Speech by SCED at APEC Business Advisory Council Public-Private Dialogue (English only) (with photo)
Minister Ong (Minister for Transport of the Republic of Singapore, Mr Ong Ye Kung), Nick (Hong Kong, China's Representative to APEC ABAC, Mr Nicholas Ho), friends of APEC and ABAC,
Great to "see" you all, albeit on screen.
I am sure all of you would share with me that the most common and desperate desire or resolution, at the start of 2021, must be the earnest wish for the expeditious resumption of travel free of the threat of COVID-19. There are simply too many family members and friends, not to mention business partners whom we have not seen face to face for long.
Across the world, the travel industry is a key contributor to jobs, businesses and economic development. The more-than-a-year of suspension of cross-border travel worldwide under COVID is not just about grounded flights and decimated tourism. It also has far-reaching impact on the global and national economies. According to the UN World Tourism Organization, international arrivals dropped by 73 per cent in 2020 globally, and by 84 per cent in Asia Pacific. The huge decline has led to a loss of 1.3 trillion US dollars in total export revenues from international tourism, putting 120 million tourism jobs at risk.
So idling is not an option, but in the processing of achieving reopening of boundaries, we must also respect science, particularly medical science and public health. That's why we have to work very closely with our own public health authorities as well as our counterparts in other jurisdictions. We must plan for the best and prepare for the worst. Taking the example of the Air Travel Bubble between Hong Kong and Singapore, we shouldn't be discouraged by some of the hiccups, but rather we should learn from every step with all the experiences as we move forward.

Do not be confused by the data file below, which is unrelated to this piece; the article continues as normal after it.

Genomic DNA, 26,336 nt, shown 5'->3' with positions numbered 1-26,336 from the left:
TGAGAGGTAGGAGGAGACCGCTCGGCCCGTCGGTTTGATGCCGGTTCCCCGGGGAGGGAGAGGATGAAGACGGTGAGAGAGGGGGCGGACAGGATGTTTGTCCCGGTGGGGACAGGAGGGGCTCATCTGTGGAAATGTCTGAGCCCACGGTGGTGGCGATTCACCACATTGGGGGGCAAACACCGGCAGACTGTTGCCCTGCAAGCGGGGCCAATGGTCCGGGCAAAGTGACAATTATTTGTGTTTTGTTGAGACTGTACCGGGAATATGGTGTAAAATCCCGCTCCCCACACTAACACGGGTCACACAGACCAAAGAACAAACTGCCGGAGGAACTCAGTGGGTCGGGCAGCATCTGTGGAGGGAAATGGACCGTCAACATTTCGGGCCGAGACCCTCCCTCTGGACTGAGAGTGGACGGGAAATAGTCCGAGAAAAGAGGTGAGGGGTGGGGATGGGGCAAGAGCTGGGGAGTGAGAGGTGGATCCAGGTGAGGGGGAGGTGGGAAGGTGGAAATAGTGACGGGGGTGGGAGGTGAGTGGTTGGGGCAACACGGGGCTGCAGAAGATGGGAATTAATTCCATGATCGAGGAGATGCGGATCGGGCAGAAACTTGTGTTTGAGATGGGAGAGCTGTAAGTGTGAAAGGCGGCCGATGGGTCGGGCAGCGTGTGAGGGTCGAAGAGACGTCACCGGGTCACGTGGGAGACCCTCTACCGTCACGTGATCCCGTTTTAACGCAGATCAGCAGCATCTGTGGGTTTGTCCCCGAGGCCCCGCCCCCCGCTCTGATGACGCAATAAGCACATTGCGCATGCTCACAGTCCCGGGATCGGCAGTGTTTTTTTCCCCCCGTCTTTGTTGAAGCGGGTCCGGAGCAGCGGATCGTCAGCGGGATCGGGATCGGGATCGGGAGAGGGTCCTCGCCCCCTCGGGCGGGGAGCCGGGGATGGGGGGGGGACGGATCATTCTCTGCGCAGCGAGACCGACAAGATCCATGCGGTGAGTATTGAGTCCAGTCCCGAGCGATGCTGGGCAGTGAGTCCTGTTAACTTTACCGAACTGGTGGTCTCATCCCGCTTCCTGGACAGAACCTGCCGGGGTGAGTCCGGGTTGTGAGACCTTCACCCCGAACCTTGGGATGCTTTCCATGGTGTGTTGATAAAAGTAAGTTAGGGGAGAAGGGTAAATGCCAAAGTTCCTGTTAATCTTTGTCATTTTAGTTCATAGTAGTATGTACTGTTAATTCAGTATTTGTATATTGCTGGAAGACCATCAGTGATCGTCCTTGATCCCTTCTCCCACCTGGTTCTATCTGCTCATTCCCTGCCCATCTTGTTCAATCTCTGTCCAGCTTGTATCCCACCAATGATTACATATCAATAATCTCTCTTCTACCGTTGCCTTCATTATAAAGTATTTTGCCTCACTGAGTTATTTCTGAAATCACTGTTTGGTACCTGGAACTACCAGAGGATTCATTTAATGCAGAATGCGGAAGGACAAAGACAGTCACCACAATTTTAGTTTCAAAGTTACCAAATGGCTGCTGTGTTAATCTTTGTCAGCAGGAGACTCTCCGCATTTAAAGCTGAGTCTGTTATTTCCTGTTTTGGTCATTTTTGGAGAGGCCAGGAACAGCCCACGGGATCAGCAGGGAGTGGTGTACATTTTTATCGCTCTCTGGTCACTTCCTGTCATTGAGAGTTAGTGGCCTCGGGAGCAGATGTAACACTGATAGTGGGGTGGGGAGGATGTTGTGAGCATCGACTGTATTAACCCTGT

For international business hubs such as Hong Kong and Singapore, the impact of global border controls are particularly acute. Today's dialogue co-hosted by the ABAC of Hong Kong and Singapore has come timely for policymakers and business leaders to share insights on the road to recovery for both tourism and the economy as we battle our way out of COVID.
From day one, the fight against COVID has been a twin battle - unless the epidemic is contained, economic recovery would continue to be a losing battle.
To win these battles involves difficult choices, balancing between public health risks and business survival for hard-hit sectors like tourism, retail and catering. This is particularly so when the fourth wave of COVID hit Hong Kong last November. Sparing no time, we immediately tightened up social distancing measures and lengthened the compulsory quarantine period for inbound travellers so as to keep the virus at bay. And, to many people's disappointment, we had to push back the launch plan of the long-awaited Air Travel Bubble with Singapore at the eleventh hour. But our fight to resume bilateral travel has not stopped.
While the new wave of measures have brought much inconvenience to our citizens and dealt another heavy blow to our businesses, we have managed to contain the epidemic since February, with the daily local unlinked cases in recent weeks at very small number or even down to zero some of the days last week. The 7DMA (the seven day moving average) of unlinked cases yesterday is 0.1 case. This we cannot achieve without the collective efforts of the community.
Hong Kong's stabilised epidemic situation gives us the confidence and indeed the condition to re-open local businesses progressively. And to add to the re-opening league, I and Minister Ong announced just last week the re-launch of the Air Travel Bubble with Singapore.
Singapore is one of our important visitor source markets as well as close economic and trade partners. This Bubble is definitely an important milestone of border reopening, enabling a genuine return to pre-COVID cross-border travel - no restrictions on travel purposes, no compulsory quarantine, no restrictions on itineraries - so long as travellers comply with a set of stringent health protocols.